Essay On Bluegrass Music

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Close your eyes and try to imagine a melding the history of the Irish and Scottish tunes, of the twang of country music, and the reverence of a gospel message. Enter a touch of the blues and the spirit of generations who played music to express themselves with this unique genre of music. Each of these components brought with it instruments steeped with tradition. Country music built the foundation with the guitar and bass guitar, the Scottish and Irish influences added the mandolin. The Africa American 2/4 beat contributes the banjo and the washboard adds the finishing folk music touch. This church type music combined with the blues is speaks from the soul. The expressive melodies based on simple tunes and intricate harmonies create a…show more content…
It came about in more modern times and covers a broader range including blues and country. This musical style developed as people experienced the Great Depression and Dust Bowl of the 20th century. As a result of failing agricultural economy, the United States experienced a culture saw a shift from a more rural focused society to one of more urban interests. Those living in cities appreciated the bluegrass symbol of simpler times and a more traditional lifestyle. Much like the cowboy lifestyle was romanticized by country music, those living in the faster paced urban environment revered music that symbolized slower, more peaceful times.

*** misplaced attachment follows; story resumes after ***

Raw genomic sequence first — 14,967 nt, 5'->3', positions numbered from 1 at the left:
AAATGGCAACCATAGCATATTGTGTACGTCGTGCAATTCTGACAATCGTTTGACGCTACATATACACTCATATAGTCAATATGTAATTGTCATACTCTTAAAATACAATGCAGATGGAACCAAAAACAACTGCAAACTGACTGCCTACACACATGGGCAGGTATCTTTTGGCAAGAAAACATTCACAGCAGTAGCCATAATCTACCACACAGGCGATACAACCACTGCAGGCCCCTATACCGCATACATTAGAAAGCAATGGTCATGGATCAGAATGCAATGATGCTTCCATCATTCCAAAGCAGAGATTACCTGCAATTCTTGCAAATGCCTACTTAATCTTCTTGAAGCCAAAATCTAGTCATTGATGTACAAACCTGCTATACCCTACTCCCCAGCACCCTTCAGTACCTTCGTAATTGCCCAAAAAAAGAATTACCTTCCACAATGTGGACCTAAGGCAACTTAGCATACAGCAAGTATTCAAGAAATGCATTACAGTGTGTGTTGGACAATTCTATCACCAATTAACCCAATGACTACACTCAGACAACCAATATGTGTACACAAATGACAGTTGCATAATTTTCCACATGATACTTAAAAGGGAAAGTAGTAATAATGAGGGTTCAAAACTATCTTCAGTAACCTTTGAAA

True bluegrass music cannot be truly described without including the Appalachian influence on the genre. The Appalachian Mountains, the oldest mountain chain in North America, is rich with customs that have been passed down from generation to generation. Their music is just one of these traditions that reaches back across the generations. This music was generally about everyday life in on the farm or in the mountains in the new land sang by the immigrants for these reasons Bluegrass was often referred to as “country music” or “mountain
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